December 4

What was advertised in a colonial American newspaper 250 years ago this week?

Dec 4 - 12:1:1768 Pennsylvania Gazette
Pennsylvania Gazette (December 1, 1768).

“David Nelson returns his sincere thanks to the PUBLIC.”

When David Nelson opened “his new STORE, next door but one to the Rose and Crown, in High-street, Wilmington,” he placed an advertisement in the Pennsylvania Gazette. Although published in Philadelphia, that newspaper served both local and regional audiences. Colonists in Delaware, Maryland, New Jersey, and cities and town in Pennsylvania beyond the busy port read the Pennsylvania Gazette and inserted advertisements in it. Nelson most likely did not anticipate gaining any customers from Philadelphia, but he knew that the Pennsylvania Gazette was one of the newspapers that residents of Wilmington and the surrounding area regularly read, in the absence of any printed locally.

Like many other merchants and shopkeepers, Nelson provided a short list of merchandise he sold. His “VARIETY OF GOODS” included textiles (“velvets and velverets, serges, flannels, camblets, shaloons, tammies, durants, calimancoes,” and others), adorments (“knee and shoe buckles, mohair and metal buttons”), and groceries (“sugar and melasses”). Yet Nelson offered only a preview of his inventory, enticing prospective customers with a promise that he also stocked “a variety of other GOODS, too tedious to enumerate.” Those who visited his store would encounter many other wonders.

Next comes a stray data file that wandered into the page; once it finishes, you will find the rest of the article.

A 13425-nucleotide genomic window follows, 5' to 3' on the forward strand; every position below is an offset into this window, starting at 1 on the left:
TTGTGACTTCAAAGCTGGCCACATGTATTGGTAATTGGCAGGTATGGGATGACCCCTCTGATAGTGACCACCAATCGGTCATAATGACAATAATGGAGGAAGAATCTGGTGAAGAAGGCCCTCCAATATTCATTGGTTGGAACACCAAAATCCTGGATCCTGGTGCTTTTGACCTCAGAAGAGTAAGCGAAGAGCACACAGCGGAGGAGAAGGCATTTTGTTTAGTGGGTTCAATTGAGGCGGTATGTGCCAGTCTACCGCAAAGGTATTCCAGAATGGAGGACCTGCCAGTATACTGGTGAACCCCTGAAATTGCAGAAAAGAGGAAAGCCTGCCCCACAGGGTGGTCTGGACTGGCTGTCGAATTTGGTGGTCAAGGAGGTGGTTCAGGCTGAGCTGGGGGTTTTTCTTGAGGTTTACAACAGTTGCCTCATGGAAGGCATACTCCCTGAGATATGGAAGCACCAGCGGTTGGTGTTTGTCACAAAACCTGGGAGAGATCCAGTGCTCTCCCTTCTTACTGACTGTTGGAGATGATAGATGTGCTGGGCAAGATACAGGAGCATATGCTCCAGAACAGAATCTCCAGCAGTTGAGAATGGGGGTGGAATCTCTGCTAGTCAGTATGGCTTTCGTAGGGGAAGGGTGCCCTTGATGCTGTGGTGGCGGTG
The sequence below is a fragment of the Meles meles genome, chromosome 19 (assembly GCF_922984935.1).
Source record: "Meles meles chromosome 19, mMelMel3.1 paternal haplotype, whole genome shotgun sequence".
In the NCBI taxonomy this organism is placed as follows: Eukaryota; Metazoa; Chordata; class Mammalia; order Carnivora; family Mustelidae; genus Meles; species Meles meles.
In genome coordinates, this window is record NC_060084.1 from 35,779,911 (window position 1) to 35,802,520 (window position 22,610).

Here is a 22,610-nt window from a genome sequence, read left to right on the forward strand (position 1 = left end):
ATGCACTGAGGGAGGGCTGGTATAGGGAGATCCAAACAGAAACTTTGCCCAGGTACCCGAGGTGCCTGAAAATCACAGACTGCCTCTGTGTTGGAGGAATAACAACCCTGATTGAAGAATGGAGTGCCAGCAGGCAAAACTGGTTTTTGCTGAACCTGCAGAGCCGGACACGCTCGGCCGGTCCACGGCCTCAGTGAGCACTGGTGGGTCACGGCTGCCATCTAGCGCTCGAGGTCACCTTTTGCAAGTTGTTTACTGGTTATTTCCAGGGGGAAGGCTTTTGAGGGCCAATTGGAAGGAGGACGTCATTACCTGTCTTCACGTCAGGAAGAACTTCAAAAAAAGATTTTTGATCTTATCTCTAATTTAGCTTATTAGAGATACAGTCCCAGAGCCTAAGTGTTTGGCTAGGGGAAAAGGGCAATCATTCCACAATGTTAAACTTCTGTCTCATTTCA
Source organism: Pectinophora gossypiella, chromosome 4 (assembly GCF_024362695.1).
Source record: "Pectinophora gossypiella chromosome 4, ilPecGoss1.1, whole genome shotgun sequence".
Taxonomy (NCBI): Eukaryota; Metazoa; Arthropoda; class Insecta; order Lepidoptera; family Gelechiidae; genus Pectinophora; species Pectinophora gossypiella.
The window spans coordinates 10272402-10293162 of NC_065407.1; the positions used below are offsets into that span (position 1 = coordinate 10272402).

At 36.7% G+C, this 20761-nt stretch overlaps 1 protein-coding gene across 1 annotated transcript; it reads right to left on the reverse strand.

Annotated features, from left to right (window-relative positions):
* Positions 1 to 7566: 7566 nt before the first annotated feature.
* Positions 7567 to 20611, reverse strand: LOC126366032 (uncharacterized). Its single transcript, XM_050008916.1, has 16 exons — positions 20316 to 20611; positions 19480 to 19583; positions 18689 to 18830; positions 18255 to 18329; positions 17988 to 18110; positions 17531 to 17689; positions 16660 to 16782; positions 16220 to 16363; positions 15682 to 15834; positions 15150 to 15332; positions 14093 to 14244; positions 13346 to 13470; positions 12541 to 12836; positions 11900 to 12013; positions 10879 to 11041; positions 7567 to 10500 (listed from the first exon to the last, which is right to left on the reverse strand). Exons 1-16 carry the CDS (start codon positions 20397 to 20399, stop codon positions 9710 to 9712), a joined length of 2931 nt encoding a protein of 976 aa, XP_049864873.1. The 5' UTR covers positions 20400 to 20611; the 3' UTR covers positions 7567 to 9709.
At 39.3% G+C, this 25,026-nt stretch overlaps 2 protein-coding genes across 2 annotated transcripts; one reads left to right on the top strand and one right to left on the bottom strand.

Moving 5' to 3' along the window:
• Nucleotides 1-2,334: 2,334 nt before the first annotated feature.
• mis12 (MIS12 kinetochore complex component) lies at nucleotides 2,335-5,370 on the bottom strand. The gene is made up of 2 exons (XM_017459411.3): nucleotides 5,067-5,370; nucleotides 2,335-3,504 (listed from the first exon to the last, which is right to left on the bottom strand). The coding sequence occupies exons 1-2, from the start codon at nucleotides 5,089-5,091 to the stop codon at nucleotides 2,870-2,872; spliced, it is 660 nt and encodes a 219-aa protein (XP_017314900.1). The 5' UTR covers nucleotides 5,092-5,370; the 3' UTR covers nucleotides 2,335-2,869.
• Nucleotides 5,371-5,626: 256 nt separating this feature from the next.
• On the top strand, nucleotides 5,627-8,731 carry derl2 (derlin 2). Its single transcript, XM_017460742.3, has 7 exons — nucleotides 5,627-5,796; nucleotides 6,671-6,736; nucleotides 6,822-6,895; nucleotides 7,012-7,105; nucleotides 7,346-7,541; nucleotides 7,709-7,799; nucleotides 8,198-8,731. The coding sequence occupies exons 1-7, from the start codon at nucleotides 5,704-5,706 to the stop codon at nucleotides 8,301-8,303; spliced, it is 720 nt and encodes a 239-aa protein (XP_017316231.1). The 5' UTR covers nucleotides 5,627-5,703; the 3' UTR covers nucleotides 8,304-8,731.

In addition to promoting his wares, Nelson inserted a nota bene that expressed his appreciation for those who had already patronized his new store. He “returns his sincere thanks to the PUBLIC, for the encouragement he has already had, and hopes for their further favours.” Many colonial merchants and shopkeepers acknowledged their customers in their advertisements. Doing so served two purposes. It encouraged those who had already made purchases to return, but it also communicated to others that their friends and neighbors shopped at that store. Especially since Nelson operated a “new STORE,” providing early indications of its success may have helped to convince other prospective customers to make a visit and examine the goods on offer. Even if Nelson had not yet done much business at that location, he attempted to make his store seem popular to the public. His expression of gratitude suggested that customers already appreciated the “variety of GOODS, too tedious to enumerate,” that he “sold at the lowest prices.”